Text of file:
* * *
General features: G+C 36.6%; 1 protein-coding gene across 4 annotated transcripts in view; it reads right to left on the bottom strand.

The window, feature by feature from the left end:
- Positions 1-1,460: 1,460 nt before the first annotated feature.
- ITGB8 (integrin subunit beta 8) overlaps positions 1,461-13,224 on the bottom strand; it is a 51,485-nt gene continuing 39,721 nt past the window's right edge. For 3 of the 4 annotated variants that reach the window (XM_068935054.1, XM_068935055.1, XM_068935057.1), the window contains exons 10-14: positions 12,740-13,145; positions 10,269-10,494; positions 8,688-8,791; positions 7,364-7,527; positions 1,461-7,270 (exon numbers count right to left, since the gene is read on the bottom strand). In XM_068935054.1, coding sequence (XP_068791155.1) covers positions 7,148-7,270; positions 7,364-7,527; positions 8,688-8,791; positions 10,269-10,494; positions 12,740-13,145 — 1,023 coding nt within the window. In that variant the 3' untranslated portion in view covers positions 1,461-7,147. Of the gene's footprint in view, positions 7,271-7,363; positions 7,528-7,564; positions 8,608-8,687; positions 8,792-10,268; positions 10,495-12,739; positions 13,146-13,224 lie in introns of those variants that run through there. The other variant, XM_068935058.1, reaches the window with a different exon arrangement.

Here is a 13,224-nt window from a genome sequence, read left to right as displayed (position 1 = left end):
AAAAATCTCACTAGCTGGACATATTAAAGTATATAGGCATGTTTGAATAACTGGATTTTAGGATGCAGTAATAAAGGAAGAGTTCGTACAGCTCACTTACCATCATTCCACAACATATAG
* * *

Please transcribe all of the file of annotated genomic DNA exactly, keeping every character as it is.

General features: G+C 36.6%; 1 protein-coding gene across 4 annotated transcripts in view; it reads right to left on the bottom strand.

The window, feature by feature from the left end:
- Positions 1-1,460: 1,460 nt before the first annotated feature.
- ITGB8 (integrin subunit beta 8) overlaps positions 1,461-13,224 on the bottom strand; it is a 51,485-nt gene continuing 39,721 nt past the window's right edge. For 3 of the 4 annotated variants that reach the window (XM_068935054.1, XM_068935055.1, XM_068935057.1), the window contains exons 10-14: positions 12,740-13,145; positions 10,269-10,494; positions 8,688-8,791; positions 7,364-7,527; positions 1,461-7,270 (exon numbers count right to left, since the gene is read on the bottom strand). In XM_068935054.1, coding sequence (XP_068791155.1) covers positions 7,148-7,270; positions 7,364-7,527; positions 8,688-8,791; positions 10,269-10,494; positions 12,740-13,145 — 1,023 coding nt within the window. In that variant the 3' untranslated portion in view covers positions 1,461-7,147. Of the gene's footprint in view, positions 7,271-7,363; positions 7,528-7,564; positions 8,608-8,687; positions 8,792-10,268; positions 10,495-12,739; positions 13,146-13,224 lie in introns of those variants that run through there. The other variant, XM_068935058.1, reaches the window with a different exon arrangement.

Here is a 13,224-nt window from a genome sequence, read left to right as displayed (position 1 = left end):
AAAAATCTCACTAGCTGGACATATTAAAGTATATAGGCATGTTTGAATAACTGGATTTTAGGATGCAGTAATAAAGGAAGAGTTCGTACAGCTCACTTACCATCATTCCACAACATATAG